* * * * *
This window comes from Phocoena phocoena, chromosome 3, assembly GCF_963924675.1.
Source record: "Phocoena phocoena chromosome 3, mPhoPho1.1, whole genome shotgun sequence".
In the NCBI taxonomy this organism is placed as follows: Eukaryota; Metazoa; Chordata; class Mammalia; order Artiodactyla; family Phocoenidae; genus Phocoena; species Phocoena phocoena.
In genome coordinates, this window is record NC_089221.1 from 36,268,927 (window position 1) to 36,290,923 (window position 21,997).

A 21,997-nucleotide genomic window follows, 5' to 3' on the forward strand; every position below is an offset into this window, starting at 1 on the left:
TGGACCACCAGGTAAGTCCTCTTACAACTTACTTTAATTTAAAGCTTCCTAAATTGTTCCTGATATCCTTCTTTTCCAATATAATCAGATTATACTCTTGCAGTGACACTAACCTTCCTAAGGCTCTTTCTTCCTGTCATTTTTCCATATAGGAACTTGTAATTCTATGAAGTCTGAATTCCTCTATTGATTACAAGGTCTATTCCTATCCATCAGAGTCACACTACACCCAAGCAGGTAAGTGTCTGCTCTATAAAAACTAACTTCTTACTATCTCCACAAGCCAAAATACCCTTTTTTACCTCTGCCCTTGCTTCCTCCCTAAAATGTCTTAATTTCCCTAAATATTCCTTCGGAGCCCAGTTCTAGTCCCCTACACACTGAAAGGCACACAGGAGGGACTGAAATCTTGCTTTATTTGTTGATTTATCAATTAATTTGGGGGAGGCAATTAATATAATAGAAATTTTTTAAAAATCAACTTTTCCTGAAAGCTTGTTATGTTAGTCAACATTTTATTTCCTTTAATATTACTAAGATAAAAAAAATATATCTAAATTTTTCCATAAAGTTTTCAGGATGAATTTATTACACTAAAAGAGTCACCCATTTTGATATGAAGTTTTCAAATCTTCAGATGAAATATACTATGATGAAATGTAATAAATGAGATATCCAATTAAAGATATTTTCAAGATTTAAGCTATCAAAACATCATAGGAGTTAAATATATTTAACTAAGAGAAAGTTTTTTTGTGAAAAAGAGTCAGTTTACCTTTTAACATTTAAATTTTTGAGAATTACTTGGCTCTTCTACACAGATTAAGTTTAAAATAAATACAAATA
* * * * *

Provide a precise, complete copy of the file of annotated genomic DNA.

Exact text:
This window comes from Phocoena phocoena, chromosome 3, assembly GCF_963924675.1.
Source record: "Phocoena phocoena chromosome 3, mPhoPho1.1, whole genome shotgun sequence".
In the NCBI taxonomy this organism is placed as follows: Eukaryota; Metazoa; Chordata; class Mammalia; order Artiodactyla; family Phocoenidae; genus Phocoena; species Phocoena phocoena.
In genome coordinates, this window is record NC_089221.1 from 36,268,927 (window position 1) to 36,290,923 (window position 21,997).

A 21,997-nucleotide genomic window follows, 5' to 3' on the forward strand; every position below is an offset into this window, starting at 1 on the left:
TGGACCACCAGGTAAGTCCTCTTACAACTTACTTTAATTTAAAGCTTCCTAAATTGTTCCTGATATCCTTCTTTTCCAATATAATCAGATTATACTCTTGCAGTGACACTAACCTTCCTAAGGCTCTTTCTTCCTGTCATTTTTCCATATAGGAACTTGTAATTCTATGAAGTCTGAATTCCTCTATTGATTACAAGGTCTATTCCTATCCATCAGAGTCACACTACACCCAAGCAGGTAAGTGTCTGCTCTATAAAAACTAACTTCTTACTATCTCCACAAGCCAAAATACCCTTTTTTACCTCTGCCCTTGCTTCCTCCCTAAAATGTCTTAATTTCCCTAAATATTCCTTCGGAGCCCAGTTCTAGTCCCCTACACACTGAAAGGCACACAGGAGGGACTGAAATCTTGCTTTATTTGTTGATTTATCAATTAATTTGGGGGAGGCAATTAATATAATAGAAATTTTTTAAAAATCAACTTTTCCTGAAAGCTTGTTATGTTAGTCAACATTTTATTTCCTTTAATATTACTAAGATAAAAAAAATATATCTAAATTTTTCCATAAAGTTTTCAGGATGAATTTATTACACTAAAAGAGTCACCCATTTTGATATGAAGTTTTCAAATCTTCAGATGAAATATACTATGATGAAATGTAATAAATGAGATATCCAATTAAAGATATTTTCAAGATTTAAGCTATCAAAACATCATAGGAGTTAAATATATTTAACTAAGAGAAAGTTTTTTTGTGAAAAAGAGTCAGTTTACCTTTTAACATTTAAATTTTTGAGAATTACTTGGCTCTTCTACACAGATTAAGTTTAAAATAAATACAAATA